Like most high-latitude oceans, storms are frequent and strong. Some storms migrate northeast from the mid-latitudes. Other storms are born here and then mature to impressively violent conditions influenced by the distant high mountains and massive Greenland icecap. Gale-force winds and steep-faced ocean waves spread east over a wide cone from the tip of Cape Farewell. The ice pack around Greenland ejects icebergs, some washing far out to sea where they threaten vessels. Cold air and sea spray build layers of heavy ice on exposed surfaces and instrument sensors. Other oceans can be found with higher waves, some have colder weather, but in few places do storms intensify so quickly, occur as often, and happen in a place so vital to planetary climate. Right where the storm forces are the strongest is also the perfect place for a tower packed with weather instruments.

The Irminger Sea mooring is designed to collect data in this stormy world where meteorological and ocean measurements, especially at the surface, are rare and hard to sustain. The mooring is recovered and a new one put in its place once a year, typically during the short summer month of July when weather conditions are calmest. At more than 4 meters high, the surface mooring tower is heavily instrumented with meteorological sensors and communication antennas, and the surface float is filled with data loggers and redundant computing elements and controllers that collect, store, and transmit data to shore. In total about four tons of floating equipment is anchored to the bottom by a 1.5-mile cable studded with dozens of instruments sampling the deep interior of this sea. To power everything, the buoy float is packed with rechargeable batteries, fueled by solar panels and wind turbines on the buoy tower. Strong winds are usually welcome because they rapidly re-charge the battery packs. Sometimes, however, these can be too much of a good thing.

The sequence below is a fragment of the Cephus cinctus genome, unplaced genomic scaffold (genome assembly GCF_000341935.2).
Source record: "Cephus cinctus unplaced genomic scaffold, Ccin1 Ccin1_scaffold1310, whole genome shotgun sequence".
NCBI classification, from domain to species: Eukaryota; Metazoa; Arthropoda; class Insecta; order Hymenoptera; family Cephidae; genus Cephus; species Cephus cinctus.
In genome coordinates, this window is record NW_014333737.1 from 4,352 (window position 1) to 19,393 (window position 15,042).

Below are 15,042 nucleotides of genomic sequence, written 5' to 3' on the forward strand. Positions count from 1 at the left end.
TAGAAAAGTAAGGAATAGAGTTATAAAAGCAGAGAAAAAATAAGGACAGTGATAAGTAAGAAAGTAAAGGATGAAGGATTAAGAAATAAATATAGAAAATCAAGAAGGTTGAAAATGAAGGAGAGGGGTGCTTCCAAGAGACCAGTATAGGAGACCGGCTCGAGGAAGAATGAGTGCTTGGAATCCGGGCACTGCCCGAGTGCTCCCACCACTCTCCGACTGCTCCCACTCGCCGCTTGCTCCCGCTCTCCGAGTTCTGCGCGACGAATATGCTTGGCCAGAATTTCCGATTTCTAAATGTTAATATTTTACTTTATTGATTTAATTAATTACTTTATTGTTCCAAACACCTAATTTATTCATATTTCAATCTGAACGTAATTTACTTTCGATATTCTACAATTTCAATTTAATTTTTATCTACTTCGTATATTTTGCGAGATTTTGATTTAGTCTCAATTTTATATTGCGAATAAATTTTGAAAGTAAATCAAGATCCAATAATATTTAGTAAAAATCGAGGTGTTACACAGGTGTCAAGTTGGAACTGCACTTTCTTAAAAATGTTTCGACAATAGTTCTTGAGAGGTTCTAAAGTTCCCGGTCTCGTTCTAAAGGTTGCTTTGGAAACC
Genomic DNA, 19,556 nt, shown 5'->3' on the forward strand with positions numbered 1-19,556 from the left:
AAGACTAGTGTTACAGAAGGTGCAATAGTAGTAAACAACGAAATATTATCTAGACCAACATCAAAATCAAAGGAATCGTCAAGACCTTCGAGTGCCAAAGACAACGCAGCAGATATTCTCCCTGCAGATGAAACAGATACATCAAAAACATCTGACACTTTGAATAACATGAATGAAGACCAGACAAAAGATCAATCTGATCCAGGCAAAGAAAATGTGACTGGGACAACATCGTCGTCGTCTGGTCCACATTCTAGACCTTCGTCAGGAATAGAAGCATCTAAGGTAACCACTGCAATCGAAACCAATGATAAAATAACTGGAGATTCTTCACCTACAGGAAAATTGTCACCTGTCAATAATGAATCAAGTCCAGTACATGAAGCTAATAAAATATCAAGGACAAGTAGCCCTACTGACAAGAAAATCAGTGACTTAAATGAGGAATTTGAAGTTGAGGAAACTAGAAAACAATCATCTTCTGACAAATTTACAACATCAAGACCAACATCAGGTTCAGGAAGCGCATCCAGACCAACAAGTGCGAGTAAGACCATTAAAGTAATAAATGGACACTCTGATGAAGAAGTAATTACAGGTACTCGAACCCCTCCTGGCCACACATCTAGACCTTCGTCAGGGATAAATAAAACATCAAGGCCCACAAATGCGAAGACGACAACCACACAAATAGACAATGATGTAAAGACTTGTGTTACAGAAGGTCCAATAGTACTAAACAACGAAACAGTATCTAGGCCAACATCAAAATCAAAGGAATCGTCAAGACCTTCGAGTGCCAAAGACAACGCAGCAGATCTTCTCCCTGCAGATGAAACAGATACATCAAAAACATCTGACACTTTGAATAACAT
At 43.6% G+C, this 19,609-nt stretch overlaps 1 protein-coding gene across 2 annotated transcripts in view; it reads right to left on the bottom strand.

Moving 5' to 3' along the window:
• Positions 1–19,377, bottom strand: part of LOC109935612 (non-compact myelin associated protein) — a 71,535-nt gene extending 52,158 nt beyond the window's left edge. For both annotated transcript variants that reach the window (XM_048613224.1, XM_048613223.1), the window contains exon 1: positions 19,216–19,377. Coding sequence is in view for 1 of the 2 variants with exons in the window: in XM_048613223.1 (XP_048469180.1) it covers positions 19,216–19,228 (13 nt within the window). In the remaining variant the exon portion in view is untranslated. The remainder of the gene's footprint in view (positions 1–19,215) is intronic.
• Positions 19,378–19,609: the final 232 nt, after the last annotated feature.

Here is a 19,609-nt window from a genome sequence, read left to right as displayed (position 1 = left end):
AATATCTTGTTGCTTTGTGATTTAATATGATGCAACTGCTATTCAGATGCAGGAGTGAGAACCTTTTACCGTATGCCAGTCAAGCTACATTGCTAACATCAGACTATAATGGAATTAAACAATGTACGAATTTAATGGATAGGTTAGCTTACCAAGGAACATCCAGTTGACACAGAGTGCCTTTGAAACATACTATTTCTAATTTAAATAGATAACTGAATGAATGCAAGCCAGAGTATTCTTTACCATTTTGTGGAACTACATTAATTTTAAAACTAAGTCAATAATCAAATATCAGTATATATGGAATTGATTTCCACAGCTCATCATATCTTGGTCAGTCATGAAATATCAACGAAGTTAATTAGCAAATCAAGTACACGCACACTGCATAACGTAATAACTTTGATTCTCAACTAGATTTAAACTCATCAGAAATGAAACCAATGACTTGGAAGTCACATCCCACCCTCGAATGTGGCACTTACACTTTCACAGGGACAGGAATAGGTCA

[media-caption path="/wp-content/uploads/2021/12/Irminger-storm-waves.png" link="#"]Storm waves captured by the Irminger Sea tower camera #5 on 2019-03-19 at 09:01:00 UTC during a typical bad weather day.  Observations made by the WAVSS instrument (from 09:00 to 09:20 UTC) report significant wave heights around 5 m (16 ft) and maximum heights of 21 m (69 ft).  Records from a second accelerometer (MOPAK) report a wave ~5 m high passing at 09:01 UTC, possibly the same one in this photo.  About half-a minute later, at 09:01:30 UTC, the MOPAK recorded a wave >20 m (no image).[/media-caption]

A recent storm during October 18-19, 2021, was one such time. The mooring was battered by wind speeds exceeding 35 knots (gale force) for almost 24 hours, with some topping out above 50 knots. Heavy storm seas built up and stacked upon themselves for hours. At the storm’s peak, about one third of the highest waves were above 15 m (49 ft). Picture heaving an 8000 lb. surface mooring 80 ft up and down on a tilt-a-whirl ride that never stops. Waves this high can bring tons of water crashing down.  Towering waves were recorded, some reaching up to 20-25 m (66-82 ft), so high they approached the limits of our instruments.

The Irminger Sea continues to test our ability to “weather harden” instruments in stormy parts of the world. From November to March, daylight is fleeting, the sun hovers near the horizon and solar panels trickle out only a few milliamps. For the next few months, many of the instruments in the ocean interior and on the tower will continue to sample, each instrument powered by its own small battery. The Irminger surface mooring will communicate once each day, a tiny burst of data with vital signs, until spring returns and the sun revives the cold battery packs.